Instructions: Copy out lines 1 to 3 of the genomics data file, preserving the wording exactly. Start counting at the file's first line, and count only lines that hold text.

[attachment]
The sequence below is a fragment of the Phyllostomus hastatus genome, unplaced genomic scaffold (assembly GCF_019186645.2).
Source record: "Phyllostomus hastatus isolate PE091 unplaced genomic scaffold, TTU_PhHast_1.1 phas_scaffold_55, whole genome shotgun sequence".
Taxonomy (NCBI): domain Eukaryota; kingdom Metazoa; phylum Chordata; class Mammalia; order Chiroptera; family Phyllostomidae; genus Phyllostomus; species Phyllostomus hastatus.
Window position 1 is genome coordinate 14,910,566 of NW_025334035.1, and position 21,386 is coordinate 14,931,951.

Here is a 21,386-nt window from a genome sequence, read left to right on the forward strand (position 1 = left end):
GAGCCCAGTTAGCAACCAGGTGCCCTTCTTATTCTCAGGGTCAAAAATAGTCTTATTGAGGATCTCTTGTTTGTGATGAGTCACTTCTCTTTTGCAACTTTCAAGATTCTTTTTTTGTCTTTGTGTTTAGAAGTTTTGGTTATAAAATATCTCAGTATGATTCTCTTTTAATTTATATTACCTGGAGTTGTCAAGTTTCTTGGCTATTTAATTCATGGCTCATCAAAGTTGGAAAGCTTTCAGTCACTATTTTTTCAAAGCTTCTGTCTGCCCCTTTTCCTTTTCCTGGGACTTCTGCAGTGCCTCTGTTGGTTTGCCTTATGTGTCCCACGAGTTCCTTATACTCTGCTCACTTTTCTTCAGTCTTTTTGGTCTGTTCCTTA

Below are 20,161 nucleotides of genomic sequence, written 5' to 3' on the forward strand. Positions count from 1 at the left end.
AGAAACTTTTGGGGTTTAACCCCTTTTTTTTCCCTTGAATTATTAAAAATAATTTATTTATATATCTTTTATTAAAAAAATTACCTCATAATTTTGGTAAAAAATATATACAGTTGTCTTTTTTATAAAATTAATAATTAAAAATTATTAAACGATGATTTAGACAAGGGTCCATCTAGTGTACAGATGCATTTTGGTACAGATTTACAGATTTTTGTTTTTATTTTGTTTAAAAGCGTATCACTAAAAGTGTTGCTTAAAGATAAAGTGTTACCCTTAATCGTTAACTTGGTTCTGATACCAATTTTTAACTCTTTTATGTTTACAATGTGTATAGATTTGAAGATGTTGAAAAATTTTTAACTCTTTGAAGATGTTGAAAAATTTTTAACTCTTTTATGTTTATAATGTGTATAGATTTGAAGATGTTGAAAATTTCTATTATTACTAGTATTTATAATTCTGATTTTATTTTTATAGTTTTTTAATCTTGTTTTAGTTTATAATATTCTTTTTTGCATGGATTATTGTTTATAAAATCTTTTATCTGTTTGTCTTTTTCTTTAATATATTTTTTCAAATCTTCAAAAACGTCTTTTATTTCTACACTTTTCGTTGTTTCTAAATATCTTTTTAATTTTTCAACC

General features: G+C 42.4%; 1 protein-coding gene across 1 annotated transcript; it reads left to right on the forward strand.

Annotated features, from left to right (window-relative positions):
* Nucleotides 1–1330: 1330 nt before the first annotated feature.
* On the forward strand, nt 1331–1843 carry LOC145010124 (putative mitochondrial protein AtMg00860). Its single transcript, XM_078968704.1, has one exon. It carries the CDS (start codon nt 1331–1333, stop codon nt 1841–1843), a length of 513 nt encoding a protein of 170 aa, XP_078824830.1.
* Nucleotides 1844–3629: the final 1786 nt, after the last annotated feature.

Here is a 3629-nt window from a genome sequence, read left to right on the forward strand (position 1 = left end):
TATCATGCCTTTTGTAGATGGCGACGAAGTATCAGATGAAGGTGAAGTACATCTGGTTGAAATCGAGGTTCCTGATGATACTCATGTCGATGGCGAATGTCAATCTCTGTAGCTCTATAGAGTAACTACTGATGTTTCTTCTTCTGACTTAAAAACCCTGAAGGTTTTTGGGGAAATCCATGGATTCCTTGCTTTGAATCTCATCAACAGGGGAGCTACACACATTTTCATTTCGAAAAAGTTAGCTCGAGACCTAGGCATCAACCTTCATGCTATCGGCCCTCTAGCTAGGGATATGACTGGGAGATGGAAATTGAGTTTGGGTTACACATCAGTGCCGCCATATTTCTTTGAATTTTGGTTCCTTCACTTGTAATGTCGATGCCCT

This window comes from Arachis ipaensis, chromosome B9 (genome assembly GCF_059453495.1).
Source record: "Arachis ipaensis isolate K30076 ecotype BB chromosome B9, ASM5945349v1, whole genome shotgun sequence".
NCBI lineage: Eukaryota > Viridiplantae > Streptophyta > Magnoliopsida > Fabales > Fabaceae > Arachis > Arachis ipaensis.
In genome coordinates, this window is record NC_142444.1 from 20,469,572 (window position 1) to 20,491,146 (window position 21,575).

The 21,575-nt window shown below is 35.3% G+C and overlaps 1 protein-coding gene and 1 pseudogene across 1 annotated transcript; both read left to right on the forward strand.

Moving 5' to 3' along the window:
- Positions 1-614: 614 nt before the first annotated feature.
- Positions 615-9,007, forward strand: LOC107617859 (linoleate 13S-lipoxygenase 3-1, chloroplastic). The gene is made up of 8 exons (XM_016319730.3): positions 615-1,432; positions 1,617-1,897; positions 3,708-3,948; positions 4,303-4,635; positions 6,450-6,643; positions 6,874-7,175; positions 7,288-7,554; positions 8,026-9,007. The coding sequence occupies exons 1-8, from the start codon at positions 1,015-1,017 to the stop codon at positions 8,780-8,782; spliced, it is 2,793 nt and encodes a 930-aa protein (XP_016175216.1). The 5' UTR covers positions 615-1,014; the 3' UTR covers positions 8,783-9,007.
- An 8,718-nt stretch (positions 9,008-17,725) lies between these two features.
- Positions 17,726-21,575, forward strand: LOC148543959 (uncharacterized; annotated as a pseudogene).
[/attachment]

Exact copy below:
The sequence below is a fragment of the Phyllostomus hastatus genome, unplaced genomic scaffold (assembly GCF_019186645.2).
Source record: "Phyllostomus hastatus isolate PE091 unplaced genomic scaffold, TTU_PhHast_1.1 phas_scaffold_55, whole genome shotgun sequence".
Taxonomy (NCBI): domain Eukaryota; kingdom Metazoa; phylum Chordata; class Mammalia; order Chiroptera; family Phyllostomidae; genus Phyllostomus; species Phyllostomus hastatus.